Since I just mentioned the strong-rumored Hellraiser game, why not continue down that road a bit and mention some of the rumored and confirmed about the game, I've tried to get in touch with the ex. Color Dreams workers again, but it seems that most enjoy all the rumors and refuse to even make the smallest comment about the game.

But here's what I've been able to piece together sofar. The cartridge , better known as the Super Cartridge, did exist as a prototype piece of hardware, but no software was never written for use with it, not even Hellraiser. The game featured "normal" 8bit graphics and a few levels were designed, Nina Stanley worked a little bit on the graphics for the game.

Another semi-famous person working for the unlicensed game company was Phil Mikkelson, who later moved on to work at American Video Entertainment, also worked on the Hellraiser game, and was the one who designed the titlescreen, and probably the box art aswell.

If we take a look at the Super Cartridge again, rumours says that it could show graphics like a 16bit system game on the NES, it had a special version MMC chip, short for Memory Manager Controller, that contained an extra 8bit processor, called Z80. The crazier rumors suggested that the cartridge used the bottom connector on the NES system to connect to an unused duplicate 8-bit processor on the NES motherboard.

The rumours aren't that far from the truth though. The cart was engineered during 1990, Color Dreams bought the Hellraiser rights the same year. The cartridge had a Z80 processor in it running at 2 MIPS (Million Instructions Per Second), which gave the cartridge 3 times the computational power of the NES console alone. It also had 64k of RAM (Random Access Memory) on-board. This means that the game could store 64 thousand characters of information independent of the NES console.

Another former Color Dreams worker, Jon Valesh, has the following to say about Hellraiser and the Super Cartridge: Well, the Hellraiser game and the mysteries surrounding it seem to have a lot of politics or market positioning in them. I was around when the Hellraiser project was first started, and it seemed a lot different than everybody seems to think it is now.

First, The "Super-cartridge". This was a Z80 based computer designed by Dr. Ron Risley, M.D., who was at the time in med. school in San Diego, California. He and Dan Lawton had worked at the same company for a brief period a few years earlier, and since Ron is a very intelligent person who had been involved in the computer industry quite heavily. (Mostly in the Mac. world, he wrote the some famous share-ware, the front end for the Genie Online service for the Mac, had a regular column in Macworld, etc.), he was asked to build a coprocessor for the NES. It did not tap a "second processor" (which to the best of my knowledge didn't exist), but instead used the fact that the NES used the cartridge ROM as a real-time source for graphical data and code. It didn't load the program into RAM and run it there, like a PC game or a Playstation does.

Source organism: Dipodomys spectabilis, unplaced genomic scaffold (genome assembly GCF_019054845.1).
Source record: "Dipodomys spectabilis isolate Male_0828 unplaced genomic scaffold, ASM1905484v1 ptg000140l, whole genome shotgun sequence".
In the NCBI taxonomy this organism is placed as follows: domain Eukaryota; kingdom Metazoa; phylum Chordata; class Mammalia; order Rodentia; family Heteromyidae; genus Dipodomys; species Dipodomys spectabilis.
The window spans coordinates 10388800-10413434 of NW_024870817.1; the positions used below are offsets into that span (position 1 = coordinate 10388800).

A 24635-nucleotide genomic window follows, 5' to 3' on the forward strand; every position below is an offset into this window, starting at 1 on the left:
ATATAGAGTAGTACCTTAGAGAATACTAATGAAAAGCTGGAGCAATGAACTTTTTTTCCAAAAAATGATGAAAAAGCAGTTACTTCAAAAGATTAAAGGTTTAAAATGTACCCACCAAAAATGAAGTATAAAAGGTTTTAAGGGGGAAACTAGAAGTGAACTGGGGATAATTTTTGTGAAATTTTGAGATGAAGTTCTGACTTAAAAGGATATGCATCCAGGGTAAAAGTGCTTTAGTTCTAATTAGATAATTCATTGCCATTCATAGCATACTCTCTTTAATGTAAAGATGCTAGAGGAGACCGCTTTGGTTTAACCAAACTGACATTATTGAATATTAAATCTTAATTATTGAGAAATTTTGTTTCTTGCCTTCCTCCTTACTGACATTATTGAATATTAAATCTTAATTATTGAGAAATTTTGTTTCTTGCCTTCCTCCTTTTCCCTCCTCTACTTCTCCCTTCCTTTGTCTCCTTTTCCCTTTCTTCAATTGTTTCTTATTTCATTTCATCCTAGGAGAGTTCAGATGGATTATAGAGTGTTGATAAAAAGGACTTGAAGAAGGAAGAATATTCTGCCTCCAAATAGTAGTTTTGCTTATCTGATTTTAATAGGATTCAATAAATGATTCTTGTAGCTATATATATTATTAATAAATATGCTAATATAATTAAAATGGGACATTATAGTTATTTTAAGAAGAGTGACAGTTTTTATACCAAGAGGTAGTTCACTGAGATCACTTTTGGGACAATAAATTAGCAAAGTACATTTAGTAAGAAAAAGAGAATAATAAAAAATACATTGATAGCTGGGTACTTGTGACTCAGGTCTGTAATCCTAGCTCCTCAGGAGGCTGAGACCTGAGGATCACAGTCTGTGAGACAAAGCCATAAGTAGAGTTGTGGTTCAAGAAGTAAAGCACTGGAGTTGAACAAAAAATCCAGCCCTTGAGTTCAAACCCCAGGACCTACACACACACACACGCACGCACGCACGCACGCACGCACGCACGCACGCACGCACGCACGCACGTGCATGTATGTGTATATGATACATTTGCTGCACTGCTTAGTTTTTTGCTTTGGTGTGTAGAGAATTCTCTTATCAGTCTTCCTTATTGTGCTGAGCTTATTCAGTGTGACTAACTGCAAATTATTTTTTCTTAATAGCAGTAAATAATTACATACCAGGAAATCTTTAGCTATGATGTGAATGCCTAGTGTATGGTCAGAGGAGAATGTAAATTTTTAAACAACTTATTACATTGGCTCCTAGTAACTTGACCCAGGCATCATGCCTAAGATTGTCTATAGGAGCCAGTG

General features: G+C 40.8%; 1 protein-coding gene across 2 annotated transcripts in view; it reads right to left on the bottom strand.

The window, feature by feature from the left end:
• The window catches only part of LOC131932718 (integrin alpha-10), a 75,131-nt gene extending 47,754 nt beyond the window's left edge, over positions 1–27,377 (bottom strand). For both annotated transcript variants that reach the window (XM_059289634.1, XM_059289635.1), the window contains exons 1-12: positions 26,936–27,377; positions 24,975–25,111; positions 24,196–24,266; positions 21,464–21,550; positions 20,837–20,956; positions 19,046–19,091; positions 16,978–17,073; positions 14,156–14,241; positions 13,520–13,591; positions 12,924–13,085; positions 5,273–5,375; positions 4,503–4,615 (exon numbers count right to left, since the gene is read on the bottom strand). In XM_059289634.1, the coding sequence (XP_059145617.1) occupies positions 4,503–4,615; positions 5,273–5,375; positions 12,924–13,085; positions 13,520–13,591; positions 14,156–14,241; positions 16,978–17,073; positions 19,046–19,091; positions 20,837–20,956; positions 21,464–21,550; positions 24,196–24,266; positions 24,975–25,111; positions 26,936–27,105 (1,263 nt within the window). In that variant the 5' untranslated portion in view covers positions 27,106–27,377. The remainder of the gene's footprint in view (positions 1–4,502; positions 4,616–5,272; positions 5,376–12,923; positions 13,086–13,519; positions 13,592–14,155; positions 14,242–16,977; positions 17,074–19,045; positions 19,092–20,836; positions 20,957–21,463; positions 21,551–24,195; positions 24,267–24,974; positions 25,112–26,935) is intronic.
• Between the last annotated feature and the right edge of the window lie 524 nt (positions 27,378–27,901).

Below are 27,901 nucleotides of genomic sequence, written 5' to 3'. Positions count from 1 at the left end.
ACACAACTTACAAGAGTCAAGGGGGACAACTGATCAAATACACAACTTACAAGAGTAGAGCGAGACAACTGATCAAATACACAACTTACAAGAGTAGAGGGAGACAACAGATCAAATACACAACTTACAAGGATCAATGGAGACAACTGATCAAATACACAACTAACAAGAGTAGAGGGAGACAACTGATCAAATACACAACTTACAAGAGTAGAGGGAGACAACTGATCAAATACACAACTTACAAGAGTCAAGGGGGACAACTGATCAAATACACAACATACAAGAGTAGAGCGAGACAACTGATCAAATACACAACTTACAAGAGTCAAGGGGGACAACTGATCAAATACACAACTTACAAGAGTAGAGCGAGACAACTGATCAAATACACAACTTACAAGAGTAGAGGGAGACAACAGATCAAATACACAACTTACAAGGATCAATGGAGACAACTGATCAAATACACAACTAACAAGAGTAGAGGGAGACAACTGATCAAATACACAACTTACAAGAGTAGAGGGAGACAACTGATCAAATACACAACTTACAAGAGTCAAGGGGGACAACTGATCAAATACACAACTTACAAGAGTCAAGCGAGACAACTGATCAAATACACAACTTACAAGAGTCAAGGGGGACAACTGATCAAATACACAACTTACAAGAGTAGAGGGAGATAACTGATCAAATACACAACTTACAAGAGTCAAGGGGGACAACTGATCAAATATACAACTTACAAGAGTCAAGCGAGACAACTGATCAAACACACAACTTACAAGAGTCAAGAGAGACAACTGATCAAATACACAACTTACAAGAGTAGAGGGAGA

The idea was that the parts of the cartridge which were normally ROM accessed by the Nintendo for displaying graphics, etc. was RAM in the Super-Cartridge, and since the cartridge was in fact a whole computer, a game could have bitmap and complex graphics by using the coprocessor to change the contents of the "ROM" as it was being read by the Nintendo's graphics chip. (If each time you display a character, it is slightly different, you can have very dynamic sprites and background objects.) By modifying the code space as the game ran, you could create a far more dynamic game, and since the z80 could figure out what part of the game was being played, it could run it's own code to further enhance both the graphics and gameplay. In effect, you would be able to program enemies which were controlled by the Z80, which had bit-mapped spites, and could have a lot more smarts than would be practical for the CPU in the NES.

Jon Valesh also explains that he did see a working Hellraiser level in action, he also helped test some of the code, but never saw a version of Hellraiser intended to run on the Super Cartridge.

He continues... There was a fatal flaw with the Hellraiser game for Color Dreams. It was the wrong sort of game for that company... And the machine. that meant that it was doomed from the start. Just think about it, "Color Dreams", makes a game about a bloody nightmare? Doesn't work. The company was being managed by people never who had never played a video game and never would, and were not strongly attached to the western culture which would produce a movie like Hellraiser. To expect them to produce a game which was Gory enough, sick enough, and mean enough to fit the movie is to expect too much. To expect anybody to produce it on a Nintendo is even worse.